Pressure is on Pulli to push up Pace’s profits

 
Steve Dinneen
Follow Steve
SET-TOP box-maker Pace, a front-runner for an “unluckiest UK tech firm” prize, has made Mike Pulli its new chief executive after his long-standing boss succumbed to pressure and stepped down.

Pulli inherits a company on the ropes, with a series of share-price lurches wiping out as much as 80 per cent of its value over the last year. Its supply chain has been decimated by the recent Thai floods, which dented the global supply of hard disks, and it was rocked by the Japanese tsunami before that. It also saw 20 per cent of its value disappear after a client delayed a major US contract.

But Pulli, president of the firm’s Americas division, will relish the challenge of turning things around. He was responsible for building Pace into a force in the Americas and, perhaps more importantly, he must suspect the worst is behind the firm. He will now take responsibility for realising the company’s five year plan, which coincided with a reorganisation that saw heavyweight Allan Leighton jump aboard as chairman.

Pulli’s predecessor Neil Gaydon had led the company for five years, building it into a world-leader in its field. But its recent losing streak, which has led analysts to speculate if Pace’s business model is too fragile, has left him tarnished. His departure should help to draw a line under massive revisions the company has been forced to make on its forecasts – it is bracing itself for a hit of up to £32m on 2012 operating profit – giving Pulli a clean slate.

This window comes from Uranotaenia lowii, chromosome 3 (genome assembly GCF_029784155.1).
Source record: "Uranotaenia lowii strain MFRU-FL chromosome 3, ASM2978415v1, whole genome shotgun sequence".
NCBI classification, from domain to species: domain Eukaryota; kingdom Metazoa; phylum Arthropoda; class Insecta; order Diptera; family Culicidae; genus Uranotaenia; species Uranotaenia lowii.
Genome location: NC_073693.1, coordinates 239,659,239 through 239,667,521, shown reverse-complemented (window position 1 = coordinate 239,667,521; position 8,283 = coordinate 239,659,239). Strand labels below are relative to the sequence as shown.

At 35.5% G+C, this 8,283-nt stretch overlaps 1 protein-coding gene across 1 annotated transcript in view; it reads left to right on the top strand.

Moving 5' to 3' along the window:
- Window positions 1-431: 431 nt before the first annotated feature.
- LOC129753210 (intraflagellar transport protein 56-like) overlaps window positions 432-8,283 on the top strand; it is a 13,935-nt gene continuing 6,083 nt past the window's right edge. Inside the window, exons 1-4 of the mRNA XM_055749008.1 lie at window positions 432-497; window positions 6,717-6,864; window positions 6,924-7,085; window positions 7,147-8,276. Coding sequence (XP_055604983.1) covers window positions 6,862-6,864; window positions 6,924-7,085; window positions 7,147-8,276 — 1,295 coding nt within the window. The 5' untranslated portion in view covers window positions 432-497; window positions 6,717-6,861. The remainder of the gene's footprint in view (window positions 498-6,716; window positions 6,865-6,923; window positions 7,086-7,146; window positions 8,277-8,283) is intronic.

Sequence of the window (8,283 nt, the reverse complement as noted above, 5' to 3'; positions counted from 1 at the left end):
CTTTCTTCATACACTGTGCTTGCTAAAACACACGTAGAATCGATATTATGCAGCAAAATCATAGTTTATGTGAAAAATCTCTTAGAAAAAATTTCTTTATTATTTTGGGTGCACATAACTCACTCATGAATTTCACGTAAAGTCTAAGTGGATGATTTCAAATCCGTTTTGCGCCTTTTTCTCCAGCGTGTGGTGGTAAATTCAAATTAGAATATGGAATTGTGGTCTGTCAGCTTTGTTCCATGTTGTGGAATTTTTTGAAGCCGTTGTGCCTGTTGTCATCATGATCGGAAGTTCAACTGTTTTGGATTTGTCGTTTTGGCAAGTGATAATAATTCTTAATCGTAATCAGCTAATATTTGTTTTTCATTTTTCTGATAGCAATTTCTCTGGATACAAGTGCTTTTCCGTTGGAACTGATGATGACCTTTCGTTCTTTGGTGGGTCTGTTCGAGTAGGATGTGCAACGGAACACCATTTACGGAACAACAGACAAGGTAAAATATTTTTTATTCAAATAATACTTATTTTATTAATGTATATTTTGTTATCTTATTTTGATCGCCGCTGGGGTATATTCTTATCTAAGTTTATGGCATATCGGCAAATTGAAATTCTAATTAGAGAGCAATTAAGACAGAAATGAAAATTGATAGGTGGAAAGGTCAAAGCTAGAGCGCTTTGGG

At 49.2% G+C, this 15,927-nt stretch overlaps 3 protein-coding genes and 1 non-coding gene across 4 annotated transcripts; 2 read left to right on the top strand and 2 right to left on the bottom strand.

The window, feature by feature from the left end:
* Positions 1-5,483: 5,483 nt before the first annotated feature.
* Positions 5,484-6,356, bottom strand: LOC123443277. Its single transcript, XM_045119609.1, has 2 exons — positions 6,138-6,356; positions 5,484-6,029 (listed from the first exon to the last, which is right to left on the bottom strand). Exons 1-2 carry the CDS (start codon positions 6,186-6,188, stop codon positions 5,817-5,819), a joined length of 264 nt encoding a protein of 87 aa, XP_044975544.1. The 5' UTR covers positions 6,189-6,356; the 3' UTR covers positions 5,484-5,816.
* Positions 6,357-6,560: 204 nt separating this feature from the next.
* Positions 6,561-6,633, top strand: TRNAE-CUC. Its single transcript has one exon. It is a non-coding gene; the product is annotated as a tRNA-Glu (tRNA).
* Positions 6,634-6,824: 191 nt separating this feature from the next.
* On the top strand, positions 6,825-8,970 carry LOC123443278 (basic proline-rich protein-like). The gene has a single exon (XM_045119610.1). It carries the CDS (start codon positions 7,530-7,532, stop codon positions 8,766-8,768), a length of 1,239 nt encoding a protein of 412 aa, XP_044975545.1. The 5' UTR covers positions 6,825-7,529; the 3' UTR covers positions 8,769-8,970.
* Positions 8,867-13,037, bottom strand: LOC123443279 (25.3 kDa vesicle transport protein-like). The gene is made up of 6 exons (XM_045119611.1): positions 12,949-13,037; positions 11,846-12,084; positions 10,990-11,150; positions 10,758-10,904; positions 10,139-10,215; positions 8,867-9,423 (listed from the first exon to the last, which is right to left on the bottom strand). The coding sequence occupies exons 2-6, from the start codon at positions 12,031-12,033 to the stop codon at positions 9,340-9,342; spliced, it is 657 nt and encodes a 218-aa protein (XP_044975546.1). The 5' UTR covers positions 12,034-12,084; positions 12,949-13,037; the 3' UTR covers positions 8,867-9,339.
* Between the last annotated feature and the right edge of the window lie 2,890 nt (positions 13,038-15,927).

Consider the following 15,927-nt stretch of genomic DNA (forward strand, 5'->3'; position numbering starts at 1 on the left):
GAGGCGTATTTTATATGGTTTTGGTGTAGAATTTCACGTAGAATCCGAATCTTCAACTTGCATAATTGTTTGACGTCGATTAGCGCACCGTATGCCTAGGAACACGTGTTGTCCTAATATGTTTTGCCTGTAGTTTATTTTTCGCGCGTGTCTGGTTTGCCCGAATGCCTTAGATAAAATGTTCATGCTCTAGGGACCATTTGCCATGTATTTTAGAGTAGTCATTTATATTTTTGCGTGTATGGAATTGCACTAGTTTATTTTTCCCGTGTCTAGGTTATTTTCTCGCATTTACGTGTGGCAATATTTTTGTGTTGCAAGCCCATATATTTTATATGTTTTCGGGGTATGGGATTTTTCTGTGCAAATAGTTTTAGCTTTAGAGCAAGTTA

Pace has made a partial comeback, with shares up from a low of 45p last month to 70p – boosted by a five per cent surge after yesterday’s statement.

Leighton said of Pulli’s promotion: “His background and gravitas in the industry make him the right leader to succeed Neil and deliver our strategic plan.”

Pulli’s arrival and Pace’s share climb has poured cold water on rumours of takeover approaches. But the long-term future of its business has been called into question, with many TV manufacturers now building smart-technology into their sets. Analysts say the firm’s strategy will be relevant for at least the duration of its five year plan.

Gaydon said yesterday he is taking some time off and will look for a “fresh challenge”. He will be hard pressed to find anything quite as challenging as the last year at Pace.